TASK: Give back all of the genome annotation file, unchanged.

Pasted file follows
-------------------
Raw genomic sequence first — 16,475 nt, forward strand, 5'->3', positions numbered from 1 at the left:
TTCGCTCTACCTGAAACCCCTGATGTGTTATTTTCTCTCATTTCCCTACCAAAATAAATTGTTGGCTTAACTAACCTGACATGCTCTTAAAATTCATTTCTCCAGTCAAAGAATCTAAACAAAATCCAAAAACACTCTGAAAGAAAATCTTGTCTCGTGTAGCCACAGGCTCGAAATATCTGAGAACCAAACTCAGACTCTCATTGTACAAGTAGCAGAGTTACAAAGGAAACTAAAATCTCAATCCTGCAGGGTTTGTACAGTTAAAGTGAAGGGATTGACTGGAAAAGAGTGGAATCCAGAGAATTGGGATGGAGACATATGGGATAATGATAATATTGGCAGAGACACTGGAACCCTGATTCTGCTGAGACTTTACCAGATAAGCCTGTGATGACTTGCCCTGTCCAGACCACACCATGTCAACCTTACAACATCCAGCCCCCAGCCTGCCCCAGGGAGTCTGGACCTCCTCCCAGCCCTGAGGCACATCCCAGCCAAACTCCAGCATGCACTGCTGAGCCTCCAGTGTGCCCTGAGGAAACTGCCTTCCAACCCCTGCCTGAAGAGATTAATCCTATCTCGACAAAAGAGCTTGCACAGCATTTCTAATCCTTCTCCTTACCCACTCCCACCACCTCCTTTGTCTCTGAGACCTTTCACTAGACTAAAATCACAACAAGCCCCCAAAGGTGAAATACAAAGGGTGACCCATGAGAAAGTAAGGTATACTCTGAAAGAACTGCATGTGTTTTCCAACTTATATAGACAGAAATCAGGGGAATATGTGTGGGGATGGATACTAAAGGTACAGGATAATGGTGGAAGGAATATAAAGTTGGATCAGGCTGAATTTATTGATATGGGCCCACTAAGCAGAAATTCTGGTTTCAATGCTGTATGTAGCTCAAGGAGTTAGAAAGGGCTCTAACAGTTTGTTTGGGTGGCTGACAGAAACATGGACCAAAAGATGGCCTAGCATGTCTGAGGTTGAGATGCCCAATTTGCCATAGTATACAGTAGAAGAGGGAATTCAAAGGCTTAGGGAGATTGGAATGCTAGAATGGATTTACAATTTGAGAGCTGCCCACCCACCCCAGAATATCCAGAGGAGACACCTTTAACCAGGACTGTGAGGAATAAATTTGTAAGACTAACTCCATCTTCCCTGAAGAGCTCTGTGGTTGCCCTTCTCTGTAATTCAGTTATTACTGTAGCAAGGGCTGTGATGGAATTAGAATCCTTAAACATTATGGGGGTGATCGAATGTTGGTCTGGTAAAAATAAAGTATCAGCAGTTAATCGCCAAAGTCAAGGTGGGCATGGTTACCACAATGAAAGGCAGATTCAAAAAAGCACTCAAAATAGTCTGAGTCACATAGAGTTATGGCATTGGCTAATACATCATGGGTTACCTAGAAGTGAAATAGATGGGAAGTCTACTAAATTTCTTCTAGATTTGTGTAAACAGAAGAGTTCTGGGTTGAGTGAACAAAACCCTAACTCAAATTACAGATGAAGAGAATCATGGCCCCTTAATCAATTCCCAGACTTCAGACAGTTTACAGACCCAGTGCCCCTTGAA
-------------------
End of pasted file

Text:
Raw genomic sequence first — 16,475 nt, forward strand, 5'->3', positions numbered from 1 at the left:
TTCGCTCTACCTGAAACCCCTGATGTGTTATTTTCTCTCATTTCCCTACCAAAATAAATTGTTGGCTTAACTAACCTGACATGCTCTTAAAATTCATTTCTCCAGTCAAAGAATCTAAACAAAATCCAAAAACACTCTGAAAGAAAATCTTGTCTCGTGTAGCCACAGGCTCGAAATATCTGAGAACCAAACTCAGACTCTCATTGTACAAGTAGCAGAGTTACAAAGGAAACTAAAATCTCAATCCTGCAGGGTTTGTACAGTTAAAGTGAAGGGATTGACTGGAAAAGAGTGGAATCCAGAGAATTGGGATGGAGACATATGGGATAATGATAATATTGGCAGAGACACTGGAACCCTGATTCTGCTGAGACTTTACCAGATAAGCCTGTGATGACTTGCCCTGTCCAGACCACACCATGTCAACCTTACAACATCCAGCCCCCAGCCTGCCCCAGGGAGTCTGGACCTCCTCCCAGCCCTGAGGCACATCCCAGCCAAACTCCAGCATGCACTGCTGAGCCTCCAGTGTGCCCTGAGGAAACTGCCTTCCAACCCCTGCCTGAAGAGATTAATCCTATCTCGACAAAAGAGCTTGCACAGCATTTCTAATCCTTCTCCTTACCCACTCCCACCACCTCCTTTGTCTCTGAGACCTTTCACTAGACTAAAATCACAACAAGCCCCCAAAGGTGAAATACAAAGGGTGACCCATGAGAAAGTAAGGTATACTCTGAAAGAACTGCATGTGTTTTCCAACTTATATAGACAGAAATCAGGGGAATATGTGTGGGGATGGATACTAAAGGTACAGGATAATGGTGGAAGGAATATAAAGTTGGATCAGGCTGAATTTATTGATATGGGCCCACTAAGCAGAAATTCTGGTTTCAATGCTGTATGTAGCTCAAGGAGTTAGAAAGGGCTCTAACAGTTTGTTTGGGTGGCTGACAGAAACATGGACCAAAAGATGGCCTAGCATGTCTGAGGTTGAGATGCCCAATTTGCCATAGTATACAGTAGAAGAGGGAATTCAAAGGCTTAGGGAGATTGGAATGCTAGAATGGATTTACAATTTGAGAGCTGCCCACCCACCCCAGAATATCCAGAGGAGACACCTTTAACCAGGACTGTGAGGAATAAATTTGTAAGACTAACTCCATCTTCCCTGAAGAGCTCTGTGGTTGCCCTTCTCTGTAATTCAGTTATTACTGTAGCAAGGGCTGTGATGGAATTAGAATCCTTAAACATTATGGGGGTGATCGAATGTTGGTCTGGTAAAAATAAAGTATCAGCAGTTAATCGCCAAAGTCAAGGTGGGCATGGTTACCACAATGAAAGGCAGATTCAAAAAAGCACTCAAAATAGTCTGAGTCACATAGAGTTATGGCATTGGCTAATACATCATGGGTTACCTAGAAGTGAAATAGATGGGAAGTCTACTAAATTTCTTCTAGATTTGTGTAAACAGAAGAGTTCTGGGTTGAGTGAACAAAACCCTAACTCAAATTACAGATGAAGAGAATCATGGCCCCTTAATCAATTCCCAGACTTCAGACAGTTTACAGACCCAGTGCCCCTTGAA